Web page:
Shareholder Proposal Developments During the 2016 Proxy Season

Elizabeth Ising is a partner and Co-Chair of the Securities Regulation and Corporate Governance practice group at Gibson, Dunn & Crutcher LLP. This post is based on a Gibson Dunn client alert by Ms. Ising, Ronald O. Mueller, and Lori Zyskowski. Related research from the Program on Corporate Governance includes Lucian Bebchuk’s The Case for Shareholder Access to the Ballot and The Myth of the Shareholder Franchise (discussed on the Forum here), and Private Ordering and the Proxy Access Debate by Lucian Bebchuk and Scott Hirst (discussed on the Forum here).

This post provides an overview of shareholder proposals submitted to public companies for 2016 shareholder meetings, including statistics, notable decisions from the staff of the Securities and Exchange Commission on no-action requests, and information about litigation regarding shareholder proposals. All shareholder proposal data in this post is as of June 1, 2016 unless otherwise indicated.

Submitted Shareholder Proposals


Fewer Proposals Submitted: According to ISS data, shareholders have submitted fewer shareholder proposals for 2016 meetings than they did for 2015 meetings.

  • However, the number of proposals submitted for 2016 meetings is still higher than the approximate number of proposals submitted for 2014 and 2013 meetings.

Support Declined: Average support for shareholder proposals is at its lowest in four years. [1]

  • Only 14.5% of proposals (61 proposals) voted on at 2016 meetings received support from a majority of votes cast, compared to 16.7% of proposals (75 proposals) at 2015 meetings.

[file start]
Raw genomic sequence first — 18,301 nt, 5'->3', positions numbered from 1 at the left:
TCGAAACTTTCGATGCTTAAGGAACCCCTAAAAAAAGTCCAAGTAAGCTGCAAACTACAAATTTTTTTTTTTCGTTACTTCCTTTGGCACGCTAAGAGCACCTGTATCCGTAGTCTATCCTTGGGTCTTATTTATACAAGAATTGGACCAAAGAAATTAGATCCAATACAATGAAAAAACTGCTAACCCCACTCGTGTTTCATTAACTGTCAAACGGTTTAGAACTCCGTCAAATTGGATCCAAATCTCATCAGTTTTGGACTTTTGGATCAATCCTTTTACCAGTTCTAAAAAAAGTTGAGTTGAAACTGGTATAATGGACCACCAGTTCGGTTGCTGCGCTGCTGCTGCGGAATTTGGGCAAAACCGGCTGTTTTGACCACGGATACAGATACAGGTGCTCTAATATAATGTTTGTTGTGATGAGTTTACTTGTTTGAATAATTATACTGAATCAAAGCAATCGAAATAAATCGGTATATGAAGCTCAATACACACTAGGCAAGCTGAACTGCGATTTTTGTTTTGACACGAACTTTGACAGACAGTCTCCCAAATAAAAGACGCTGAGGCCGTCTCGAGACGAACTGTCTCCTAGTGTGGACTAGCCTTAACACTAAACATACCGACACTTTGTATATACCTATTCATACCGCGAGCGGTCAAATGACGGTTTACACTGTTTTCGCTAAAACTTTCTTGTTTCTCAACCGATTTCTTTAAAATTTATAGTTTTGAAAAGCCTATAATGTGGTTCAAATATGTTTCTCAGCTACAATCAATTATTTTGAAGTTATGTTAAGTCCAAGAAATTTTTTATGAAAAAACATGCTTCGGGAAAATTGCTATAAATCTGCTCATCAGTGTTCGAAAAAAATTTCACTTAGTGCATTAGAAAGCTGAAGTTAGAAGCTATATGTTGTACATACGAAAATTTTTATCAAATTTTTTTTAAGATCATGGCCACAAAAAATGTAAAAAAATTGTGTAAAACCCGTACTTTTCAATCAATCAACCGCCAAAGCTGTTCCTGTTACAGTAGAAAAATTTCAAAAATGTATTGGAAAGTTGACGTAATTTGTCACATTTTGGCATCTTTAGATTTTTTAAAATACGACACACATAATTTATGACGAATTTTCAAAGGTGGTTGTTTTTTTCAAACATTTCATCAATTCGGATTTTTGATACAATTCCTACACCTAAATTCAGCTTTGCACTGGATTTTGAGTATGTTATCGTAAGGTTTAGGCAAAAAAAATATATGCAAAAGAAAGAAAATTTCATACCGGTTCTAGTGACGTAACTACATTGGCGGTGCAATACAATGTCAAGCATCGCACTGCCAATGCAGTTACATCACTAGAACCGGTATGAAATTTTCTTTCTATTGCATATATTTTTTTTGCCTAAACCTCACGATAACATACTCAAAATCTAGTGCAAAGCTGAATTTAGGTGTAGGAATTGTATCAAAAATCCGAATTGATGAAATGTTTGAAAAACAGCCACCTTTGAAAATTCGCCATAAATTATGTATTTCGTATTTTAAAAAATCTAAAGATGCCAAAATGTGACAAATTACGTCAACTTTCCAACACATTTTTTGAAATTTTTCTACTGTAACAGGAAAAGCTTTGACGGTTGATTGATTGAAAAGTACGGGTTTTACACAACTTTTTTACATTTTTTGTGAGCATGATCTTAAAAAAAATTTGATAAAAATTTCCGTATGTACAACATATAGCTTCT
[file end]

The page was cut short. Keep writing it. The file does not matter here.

Focus Remains on Governance

Across five broad categories of shareholder proposals, the approximate number of proposals submitted for 2016 meetings (as compared to 2015 meetings) was as follows:


For the second year in a row, governance & shareholder rights proposals were the most frequently submitted proposals, largely due to the yet again unprecedented number of proxy access shareholder proposals submitted (201 proposals (or 21.9% of all proposals) submitted for 2016 meetings versus 108 proposals submitted for 2015 meetings).

Proxy Access Proposals Continue to Dominate

The most common 2016 shareholder proposal topics, along with the approximate numbers of proposals submitted and as compared to the most common 2015 shareholder proposal topics, were [2] [3]:


Most Active Proponents

Chevedden & Co.: As is typically the case, John Chevedden and shareholders associated with him (including James McRitchie) submitted by far the greatest number of shareholder proposals—approximately 227 for 2016 meetings.

  • Most of these proposals (66.6%) have either been voted on or are pending. Twenty-three percent have been omitted after obtaining relief through the SEC no-action process; another 7% have ultimately not been included in proxy statements or have not been properly presented at the meeting; and only 3.1% of these proposals have been withdrawn.
    • By way of comparison, shareholder proponents withdrew approximately 19.2% of the proposals submitted for 2016 meetings, up from approximately 17% of the proposals withdrawn for 2015 meetings.

NYC Pension Funds: This season once again saw a large number of proposals submitted by the New York City Comptroller on behalf of five New York City pension funds, which submitted or cofiled at least 79 proposals (as compared to 86 proposals submitted for 2015 meetings), including approximately 72 proxy access proposals, [4] as part of the Comptroller’s continuation of its “Boardroom Accountability Project” for 2016.

  • Only 34.6% of these proposals have either been voted on or are pending; most (55.6%) of these proposals have been withdrawn. The remainder (9.8%) have been omitted or not otherwise included in proxy statements.

Other Proponents